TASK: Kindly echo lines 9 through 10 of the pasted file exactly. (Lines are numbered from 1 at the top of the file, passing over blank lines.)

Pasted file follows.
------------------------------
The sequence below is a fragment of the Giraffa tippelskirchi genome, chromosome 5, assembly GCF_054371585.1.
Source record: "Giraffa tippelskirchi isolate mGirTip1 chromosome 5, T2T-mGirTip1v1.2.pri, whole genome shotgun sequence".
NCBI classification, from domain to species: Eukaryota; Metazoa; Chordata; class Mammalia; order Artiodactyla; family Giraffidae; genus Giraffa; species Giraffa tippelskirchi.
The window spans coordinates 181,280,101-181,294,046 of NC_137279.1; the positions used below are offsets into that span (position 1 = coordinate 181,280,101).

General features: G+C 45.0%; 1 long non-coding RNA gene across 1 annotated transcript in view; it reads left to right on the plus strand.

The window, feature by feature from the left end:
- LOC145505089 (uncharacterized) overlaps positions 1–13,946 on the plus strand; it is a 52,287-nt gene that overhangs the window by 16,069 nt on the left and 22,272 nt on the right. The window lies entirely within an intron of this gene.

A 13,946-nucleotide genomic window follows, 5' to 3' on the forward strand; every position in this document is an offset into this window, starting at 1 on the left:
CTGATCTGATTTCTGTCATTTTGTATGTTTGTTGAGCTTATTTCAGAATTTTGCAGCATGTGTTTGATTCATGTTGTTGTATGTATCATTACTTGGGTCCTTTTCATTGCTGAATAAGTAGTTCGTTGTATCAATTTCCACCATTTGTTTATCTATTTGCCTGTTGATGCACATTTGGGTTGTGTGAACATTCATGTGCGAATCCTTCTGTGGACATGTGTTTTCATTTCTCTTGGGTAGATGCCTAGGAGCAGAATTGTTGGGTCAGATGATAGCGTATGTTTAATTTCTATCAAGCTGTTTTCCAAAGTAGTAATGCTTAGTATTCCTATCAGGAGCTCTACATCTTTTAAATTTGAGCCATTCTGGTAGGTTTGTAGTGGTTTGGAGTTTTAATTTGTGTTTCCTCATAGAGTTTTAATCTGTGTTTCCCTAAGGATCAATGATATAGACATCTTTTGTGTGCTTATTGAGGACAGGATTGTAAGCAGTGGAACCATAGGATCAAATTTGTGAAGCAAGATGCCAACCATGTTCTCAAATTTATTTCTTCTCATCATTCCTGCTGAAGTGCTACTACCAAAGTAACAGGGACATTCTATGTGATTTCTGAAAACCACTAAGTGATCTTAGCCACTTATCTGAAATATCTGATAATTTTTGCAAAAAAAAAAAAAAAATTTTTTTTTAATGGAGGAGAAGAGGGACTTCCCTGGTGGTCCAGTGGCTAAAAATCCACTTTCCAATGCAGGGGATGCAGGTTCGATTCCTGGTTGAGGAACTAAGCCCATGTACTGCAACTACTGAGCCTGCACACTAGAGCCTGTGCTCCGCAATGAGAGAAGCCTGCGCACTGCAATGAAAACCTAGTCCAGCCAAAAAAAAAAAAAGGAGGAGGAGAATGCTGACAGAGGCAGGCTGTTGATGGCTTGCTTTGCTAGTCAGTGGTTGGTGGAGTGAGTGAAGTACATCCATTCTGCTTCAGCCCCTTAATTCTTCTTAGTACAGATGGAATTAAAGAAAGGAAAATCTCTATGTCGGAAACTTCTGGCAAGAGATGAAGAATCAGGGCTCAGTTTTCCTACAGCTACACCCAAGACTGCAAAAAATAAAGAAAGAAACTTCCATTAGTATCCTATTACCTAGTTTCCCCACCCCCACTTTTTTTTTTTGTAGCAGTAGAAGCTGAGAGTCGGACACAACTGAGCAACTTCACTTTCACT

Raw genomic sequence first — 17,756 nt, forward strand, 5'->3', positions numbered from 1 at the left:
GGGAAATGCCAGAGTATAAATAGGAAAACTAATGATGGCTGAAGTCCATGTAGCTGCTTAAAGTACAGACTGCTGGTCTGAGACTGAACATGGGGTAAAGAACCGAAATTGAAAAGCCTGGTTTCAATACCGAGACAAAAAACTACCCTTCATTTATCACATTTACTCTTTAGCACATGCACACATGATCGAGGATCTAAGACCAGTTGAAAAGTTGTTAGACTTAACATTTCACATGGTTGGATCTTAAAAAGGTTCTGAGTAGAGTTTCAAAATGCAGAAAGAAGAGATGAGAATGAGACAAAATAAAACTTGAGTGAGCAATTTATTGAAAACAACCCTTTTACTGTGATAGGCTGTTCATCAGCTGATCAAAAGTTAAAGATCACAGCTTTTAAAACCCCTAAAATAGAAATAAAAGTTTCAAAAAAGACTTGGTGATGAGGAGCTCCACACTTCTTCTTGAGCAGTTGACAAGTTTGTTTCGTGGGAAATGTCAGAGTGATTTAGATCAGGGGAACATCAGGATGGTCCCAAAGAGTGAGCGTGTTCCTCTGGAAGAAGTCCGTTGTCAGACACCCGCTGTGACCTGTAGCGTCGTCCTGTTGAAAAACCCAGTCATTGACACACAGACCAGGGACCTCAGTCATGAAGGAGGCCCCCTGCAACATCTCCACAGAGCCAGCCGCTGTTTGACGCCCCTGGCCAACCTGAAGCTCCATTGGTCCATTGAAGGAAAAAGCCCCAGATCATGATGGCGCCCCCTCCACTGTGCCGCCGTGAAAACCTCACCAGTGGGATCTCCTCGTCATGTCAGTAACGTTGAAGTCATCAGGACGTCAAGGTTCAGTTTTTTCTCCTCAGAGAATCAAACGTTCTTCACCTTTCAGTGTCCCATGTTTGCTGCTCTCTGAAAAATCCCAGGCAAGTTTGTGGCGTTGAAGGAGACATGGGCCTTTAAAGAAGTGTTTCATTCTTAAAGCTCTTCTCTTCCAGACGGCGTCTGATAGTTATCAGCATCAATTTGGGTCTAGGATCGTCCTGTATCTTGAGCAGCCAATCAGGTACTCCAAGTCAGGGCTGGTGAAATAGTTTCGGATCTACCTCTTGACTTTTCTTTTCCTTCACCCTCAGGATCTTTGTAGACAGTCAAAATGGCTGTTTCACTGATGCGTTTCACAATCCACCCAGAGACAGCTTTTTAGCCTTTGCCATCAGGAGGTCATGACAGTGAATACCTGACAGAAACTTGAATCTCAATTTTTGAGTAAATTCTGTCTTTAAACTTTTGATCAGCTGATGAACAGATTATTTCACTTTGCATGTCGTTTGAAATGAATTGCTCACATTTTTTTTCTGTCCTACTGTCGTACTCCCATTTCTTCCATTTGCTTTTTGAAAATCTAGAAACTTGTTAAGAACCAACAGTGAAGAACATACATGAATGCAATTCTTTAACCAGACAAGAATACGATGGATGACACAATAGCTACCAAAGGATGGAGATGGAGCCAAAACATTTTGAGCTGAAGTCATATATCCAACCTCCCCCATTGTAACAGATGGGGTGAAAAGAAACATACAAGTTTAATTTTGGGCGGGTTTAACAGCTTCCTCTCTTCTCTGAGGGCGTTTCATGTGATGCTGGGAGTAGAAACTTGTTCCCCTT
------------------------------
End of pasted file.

CTGATCTGATTTCTGTCATTTTGTATGTTTGTTGAGCTTATTTCAGAATTTTGCAGCATGTGTTTGATTCATGTTGTTGTATGTATCATTACTTGGGTCCTTTTCATTGCTGAATAAGTAGTTCGTTGTATCAATTTCCACCATTTGTTTATCTATTTGCCTGTTGATGCACATTTGGGTTGTGTGAACATTCATGTGCGAATCCTTCTGTGGACATGTGTTTTCATTTCTCTTGGGTAGATGCCTAGGAGCAGAATTGTTGGGTCAGATGATAGCGTATGTTTAATTTCTATCAAGCTGTTTTCCAAAGTAGTAATGCTTAGTATTCCTATCAGGAGCTCTACATCTTTTAAATTTGAGCCATTCTGGTAGGTTTGTAGTGGTTTGGAGTTTTAATTTGTGTTTCCTCATAGAGTTTTAATCTGTGTTTCCCTAAGGATCAATGATATAGACATCTTTTGTGTGCTTATTGAGGACAGGATTGTAAGCAGTGGAACCATAGGATCAAATTTGTGAAGCAAGATGCCAACCATGTTCTCAAATTTATTTCTTCTCATCATTCCTGCTGAAGTGCTACTACCAAAGTAACAGGGACATTCTATGTGATTTCTGAAAACCACTAAGTGATCTTAGCCACTTATCTGAAATATCTGATAATTTTTGCAAAAAAAAAAAAAAAATTTTTTTTTAATGGAGGAGAAGAGGGACTTCCCTGGTGGTCCAGTGGCTAAAAATCCACTTTCCAATGCAGGGGATGCAGGTTCGATTCCTGGTTGAGGAACTAAGCCCATGTACTGCAACTACTGAGCCTGCACACTAGAGCCTGTGCTCCGCAATGAGAGAAGCCTGCGCACTGCAATGAAAACCTAGTCCAGCCAAAAAAAAAAAAAGGAGGAGGAGAATGCTGACAGAGGCAGGCTGTTGATGGCTTGCTTTGCTAGTCAGTGGTTGGTGGAGTGAGTGAAGTACATCCATTCTGCTTCAGCCCCTTAATTCTTCTTAGTACAGATGGAATTAAAGAAAGGAAAATCTCTATGTCGGAAACTTCTGGCAAGAGATGAAGAATCAGGGCTCAGTTTTCCTACAGCTACACCCAAGACTGCAAAAAATAAAGAAAGAAACTTCCATTAGTATCCTATTACCTAGTTTCCCCACCCCCACTTTTTTTTTTTGTAGCAGTAGAAGCTGAGAGTCGGACACAACTGAGCAACTTCACTTTCACT

Raw genomic sequence first — 17,756 nt, forward strand, 5'->3', positions numbered from 1 at the left: